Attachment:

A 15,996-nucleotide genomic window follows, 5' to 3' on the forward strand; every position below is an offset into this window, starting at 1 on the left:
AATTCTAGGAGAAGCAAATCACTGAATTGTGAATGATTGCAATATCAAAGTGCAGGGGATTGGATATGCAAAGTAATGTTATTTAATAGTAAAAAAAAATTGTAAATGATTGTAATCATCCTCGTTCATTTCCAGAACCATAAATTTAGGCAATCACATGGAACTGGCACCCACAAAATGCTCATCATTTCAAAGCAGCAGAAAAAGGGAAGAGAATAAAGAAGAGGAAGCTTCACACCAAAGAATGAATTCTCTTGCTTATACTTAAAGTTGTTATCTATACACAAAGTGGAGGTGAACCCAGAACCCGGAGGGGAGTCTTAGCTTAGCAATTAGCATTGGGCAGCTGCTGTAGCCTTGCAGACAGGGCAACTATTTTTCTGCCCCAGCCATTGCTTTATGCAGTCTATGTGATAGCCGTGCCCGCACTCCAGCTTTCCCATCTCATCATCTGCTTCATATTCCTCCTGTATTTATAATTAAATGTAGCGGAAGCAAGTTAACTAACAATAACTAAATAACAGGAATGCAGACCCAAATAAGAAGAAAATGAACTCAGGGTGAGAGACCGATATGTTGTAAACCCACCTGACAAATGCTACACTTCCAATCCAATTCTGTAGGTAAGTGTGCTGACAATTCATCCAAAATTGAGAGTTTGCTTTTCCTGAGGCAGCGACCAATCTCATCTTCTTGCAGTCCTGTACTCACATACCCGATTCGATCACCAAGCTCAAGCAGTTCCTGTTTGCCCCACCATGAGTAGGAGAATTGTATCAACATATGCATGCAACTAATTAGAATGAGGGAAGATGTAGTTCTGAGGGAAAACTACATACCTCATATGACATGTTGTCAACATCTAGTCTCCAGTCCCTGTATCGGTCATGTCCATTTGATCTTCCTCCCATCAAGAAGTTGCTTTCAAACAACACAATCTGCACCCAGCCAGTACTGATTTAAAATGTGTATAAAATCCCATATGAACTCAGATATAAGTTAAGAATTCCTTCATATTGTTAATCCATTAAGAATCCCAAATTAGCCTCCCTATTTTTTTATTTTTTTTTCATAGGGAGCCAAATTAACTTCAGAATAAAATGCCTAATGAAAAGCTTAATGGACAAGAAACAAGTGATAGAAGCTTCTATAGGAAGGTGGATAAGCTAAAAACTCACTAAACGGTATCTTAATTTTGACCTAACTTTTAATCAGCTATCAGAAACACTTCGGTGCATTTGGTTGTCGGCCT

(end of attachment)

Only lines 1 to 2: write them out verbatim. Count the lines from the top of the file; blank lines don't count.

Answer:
A 15,996-nucleotide genomic window follows, 5' to 3' on the forward strand; every position below is an offset into this window, starting at 1 on the left:
AATTCTAGGAGAAGCAAATCACTGAATTGTGAATGATTGCAATATCAAAGTGCAGGGGATTGGATATGCAAAGTAATGTTATTTAATAGTAAAAAAAAATTGTAAATGATTGTAATCATCCTCGTTCATTTCCAGAACCATAAATTTAGGCAATCACATGGAACTGGCACCCACAAAATGCTCATCATTTCAAAGCAGCAGAAAAAGGGAAGAGAATAAAGAAGAGGAAGCTTCACACCAAAGAATGAATTCTCTTGCTTATACTTAAAGTTGTTATCTATACACAAAGTGGAGGTGAACCCAGAACCCGGAGGGGAGTCTTAGCTTAGCAATTAGCATTGGGCAGCTGCTGTAGCCTTGCAGACAGGGCAACTATTTTTCTGCCCCAGCCATTGCTTTATGCAGTCTATGTGATAGCCGTGCCCGCACTCCAGCTTTCCCATCTCATCATCTGCTTCATATTCCTCCTGTATTTATAATTAAATGTAGCGGAAGCAAGTTAACTAACAATAACTAAATAACAGGAATGCAGACCCAAATAAGAAGAAAATGAACTCAGGGTGAGAGACCGATATGTTGTAAACCCACCTGACAAATGCTACACTTCCAATCCAATTCTGTAGGTAAGTGTGCTGACAATTCATCCAAAATTGAGAGTTTGCTTTTCCTGAGGCAGCGACCAATCTCATCTTCTTGCAGTCCTGTACTCACATACCCGATTCGATCACCAAGCTCAAGCAGTTCCTGTTTGCCCCACCATGAGTAGGAGAATTGTATCAACATATGCATGCAACTAATTAGAATGAGGGAAGATGTAGTTCTGAGGGAAAACTACATACCTCATATGACATGTTGTCAACATCTAGTCTCCAGTCCCTGTATCGGTCATGTCCATTTGATCTTCCTCCCATCAAGAAGTTGCTTTCAAACAACACAATCTGCACCCAGCCAGTACTGATTTAAAATGTGTATAAAATCCCATATGAACTCAGATATAAGTTAAGAATTCCTTCATATTGTTAATCCATTAAGAATCCCAAATTAGCCTCCCTATTTTTTTATTTTTTTTTCATAGGGAGCCAAATTAACTTCAGAATAAAATGCCTAATGAAAAGCTTAATGGACAAGAAACAAGTGATAGAAGCTTCTATAGGAAGGTGGATAAGCTAAAAACTCACTAAACGGTATCTTAATTTTGACCTAACTTTTAATCAGCTATCAGAAACACTTCGGTGCATTTGGTTGTCGGCCT